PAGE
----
What Is A Fabre Defendant In A Florida Personal Injury Lawsuit?
When an accident seriously injures someone, there may be multiple parties who can be held legally responsible. The victim may elect to file a personal injury lawsuit against one or more defendants to seek monetary compensation. The defense may then turn around and argue there was a third party–one not named as a defendant in the lawsuit–whose actions also contributed to the accident.
Such third parties are commonly referred to in Florida legal circles as a Fabre defendant. (The name comes from a 1993 Florida Supreme Court case, Fabre v. Marin.) A personal injury defendant may argue that the jury should apportion some or all of the fault to the Fabre defendant. If this defense succeeds, that can reduce how much money the defendants will owe to the plaintiff.
Florida Court Declines to Hold Defunct Developer Responsible for Planned Community’s Negligence
While the burden is on the plaintiff to prove that the defendant was at-fault for an accident, the defense has the burden of proof when attempting to shift blame to a Fabre defendant. This means that if the defense fails to produce sufficient evidence of third-party liability, the judge may not even submit the question of a Fabre defendant’s possible liability to the jury.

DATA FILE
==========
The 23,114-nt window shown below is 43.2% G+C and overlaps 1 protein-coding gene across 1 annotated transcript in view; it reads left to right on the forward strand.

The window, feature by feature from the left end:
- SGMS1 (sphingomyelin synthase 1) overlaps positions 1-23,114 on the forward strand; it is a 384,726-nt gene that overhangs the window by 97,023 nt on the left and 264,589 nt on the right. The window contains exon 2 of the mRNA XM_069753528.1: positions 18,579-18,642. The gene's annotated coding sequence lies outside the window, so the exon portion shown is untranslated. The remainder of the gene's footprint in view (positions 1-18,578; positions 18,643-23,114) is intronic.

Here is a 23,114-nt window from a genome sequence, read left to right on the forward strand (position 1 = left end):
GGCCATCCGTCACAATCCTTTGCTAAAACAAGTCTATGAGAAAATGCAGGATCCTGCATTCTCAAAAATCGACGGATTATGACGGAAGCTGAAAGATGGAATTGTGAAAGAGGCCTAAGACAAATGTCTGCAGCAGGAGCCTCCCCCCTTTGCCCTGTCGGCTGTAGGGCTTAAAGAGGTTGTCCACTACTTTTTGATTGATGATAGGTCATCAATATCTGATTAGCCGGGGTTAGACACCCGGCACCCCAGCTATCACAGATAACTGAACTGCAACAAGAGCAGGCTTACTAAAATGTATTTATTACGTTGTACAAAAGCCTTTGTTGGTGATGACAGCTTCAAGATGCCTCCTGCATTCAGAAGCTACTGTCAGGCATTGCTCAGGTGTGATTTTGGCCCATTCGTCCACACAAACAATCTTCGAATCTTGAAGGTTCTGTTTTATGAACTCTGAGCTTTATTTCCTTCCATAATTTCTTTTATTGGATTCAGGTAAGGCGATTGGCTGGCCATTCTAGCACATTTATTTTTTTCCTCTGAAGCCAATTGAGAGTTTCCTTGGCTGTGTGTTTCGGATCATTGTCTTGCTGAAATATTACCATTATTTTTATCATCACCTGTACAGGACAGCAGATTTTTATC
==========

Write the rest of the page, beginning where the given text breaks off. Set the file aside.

A recent decision from the Florida Fourth District Court of Appeal, J.L. Property Owners Association, Inc. v,. Schnurr, provides a helpful illustration of what we are talking about. In this case, the plaintiff was rendered a quadriplegic following an accident where his bicycle collided with a bollard–a vertical post commonly used to control traffic. Here, the bollard was installed on the promenade of a private planned community, the defendant in this case.
The planned community itself was completed in the 1990s. At trial, the defense tried to argue that the original developer–a corporate entity that no longer exists–should be considered a Fabre defendant, as it had designed and installed the bollard. The bollards themselves had been installed without a permit and in violation of Florida building and construction codes.
The trial court ultimately declined to issue a Fabre instruction to the jury. The jury then determined the defendant was 45 percent responsible for the accident. Damages were then awarded to the estate of the plaintiff, who died before the case went to trial.
On appeal, the Fourth District held the trial court did not err in refusing to add the now-defunct developer as a Fabre defendant. The appellate court noted the developer “had no involvement in or control over” the property in the two decades preceding the plaintiff’s accident. So even if there was “latent defect” due to a construction problem, the defendant still had a “reasonable opportunity to discover the condition and take precautions.”
Speak with a Florida Personal Injury Lawyer Today
If you have been injured in an accident, it is important to take the time and investigate the possible liability of all potential defendants before heading into court. An experienced Boca Raton personal injury attorney can provide you with invaluable assistance in this area. Contact the Leifer Law Firm today to schedule a free consultation with a member of our team.